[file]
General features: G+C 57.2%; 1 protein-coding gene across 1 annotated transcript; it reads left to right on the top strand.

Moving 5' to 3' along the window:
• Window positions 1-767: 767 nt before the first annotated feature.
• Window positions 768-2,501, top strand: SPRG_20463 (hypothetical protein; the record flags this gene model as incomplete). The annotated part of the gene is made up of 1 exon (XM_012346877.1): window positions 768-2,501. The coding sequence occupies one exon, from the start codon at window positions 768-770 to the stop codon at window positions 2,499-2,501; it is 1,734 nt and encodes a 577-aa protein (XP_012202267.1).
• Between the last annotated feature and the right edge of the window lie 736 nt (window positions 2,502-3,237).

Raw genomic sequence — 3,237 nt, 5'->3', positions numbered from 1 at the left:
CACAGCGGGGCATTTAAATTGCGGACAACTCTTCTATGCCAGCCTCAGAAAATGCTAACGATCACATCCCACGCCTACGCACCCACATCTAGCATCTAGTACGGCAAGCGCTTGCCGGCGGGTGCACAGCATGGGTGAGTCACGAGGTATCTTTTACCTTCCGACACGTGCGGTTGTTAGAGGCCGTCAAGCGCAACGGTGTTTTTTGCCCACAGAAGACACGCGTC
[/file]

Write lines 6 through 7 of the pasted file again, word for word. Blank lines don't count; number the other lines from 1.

Raw genomic sequence — 3,237 nt, 5'->3', positions numbered from 1 at the left:
CACAGCGGGGCATTTAAATTGCGGACAACTCTTCTATGCCAGCCTCAGAAAATGCTAACGATCACATCCCACGCCTACGCACCCACATCTAGCATCTAGTACGGCAAGCGCTTGCCGGCGGGTGCACAGCATGGGTGAGTCACGAGGTATCTTTTACCTTCCGACACGTGCGGTTGTTAGAGGCCGTCAAGCGCAACGGTGTTTTTTGCCCACAGAAGACACGCGTC